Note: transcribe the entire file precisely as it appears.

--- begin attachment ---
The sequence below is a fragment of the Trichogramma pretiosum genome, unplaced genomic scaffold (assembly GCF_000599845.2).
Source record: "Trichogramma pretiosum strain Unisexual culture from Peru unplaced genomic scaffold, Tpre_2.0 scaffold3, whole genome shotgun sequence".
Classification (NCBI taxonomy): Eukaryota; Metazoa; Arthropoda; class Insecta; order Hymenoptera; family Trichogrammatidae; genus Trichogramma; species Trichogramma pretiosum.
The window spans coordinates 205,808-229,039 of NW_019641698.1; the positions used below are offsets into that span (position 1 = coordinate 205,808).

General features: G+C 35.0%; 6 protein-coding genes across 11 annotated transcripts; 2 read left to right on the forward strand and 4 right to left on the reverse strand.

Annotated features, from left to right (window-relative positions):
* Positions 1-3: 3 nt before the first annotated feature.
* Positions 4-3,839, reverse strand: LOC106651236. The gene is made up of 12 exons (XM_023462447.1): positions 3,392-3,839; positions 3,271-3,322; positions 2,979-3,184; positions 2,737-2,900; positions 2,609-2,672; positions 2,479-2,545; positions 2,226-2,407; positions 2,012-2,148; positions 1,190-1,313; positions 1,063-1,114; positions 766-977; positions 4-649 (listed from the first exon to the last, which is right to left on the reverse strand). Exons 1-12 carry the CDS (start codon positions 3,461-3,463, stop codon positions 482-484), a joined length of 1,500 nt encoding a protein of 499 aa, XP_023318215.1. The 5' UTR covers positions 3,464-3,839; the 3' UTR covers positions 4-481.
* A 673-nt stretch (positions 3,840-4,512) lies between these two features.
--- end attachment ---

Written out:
The sequence below is a fragment of the Trichogramma pretiosum genome, unplaced genomic scaffold (assembly GCF_000599845.2).
Source record: "Trichogramma pretiosum strain Unisexual culture from Peru unplaced genomic scaffold, Tpre_2.0 scaffold3, whole genome shotgun sequence".
Classification (NCBI taxonomy): Eukaryota; Metazoa; Arthropoda; class Insecta; order Hymenoptera; family Trichogrammatidae; genus Trichogramma; species Trichogramma pretiosum.
The window spans coordinates 205,808-229,039 of NW_019641698.1; the positions used below are offsets into that span (position 1 = coordinate 205,808).

General features: G+C 35.0%; 6 protein-coding genes across 11 annotated transcripts; 2 read left to right on the forward strand and 4 right to left on the reverse strand.

Annotated features, from left to right (window-relative positions):
* Positions 1-3: 3 nt before the first annotated feature.
* Positions 4-3,839, reverse strand: LOC106651236. The gene is made up of 12 exons (XM_023462447.1): positions 3,392-3,839; positions 3,271-3,322; positions 2,979-3,184; positions 2,737-2,900; positions 2,609-2,672; positions 2,479-2,545; positions 2,226-2,407; positions 2,012-2,148; positions 1,190-1,313; positions 1,063-1,114; positions 766-977; positions 4-649 (listed from the first exon to the last, which is right to left on the reverse strand). Exons 1-12 carry the CDS (start codon positions 3,461-3,463, stop codon positions 482-484), a joined length of 1,500 nt encoding a protein of 499 aa, XP_023318215.1. The 5' UTR covers positions 3,464-3,839; the 3' UTR covers positions 4-481.
* A 673-nt stretch (positions 3,840-4,512) lies between these two features.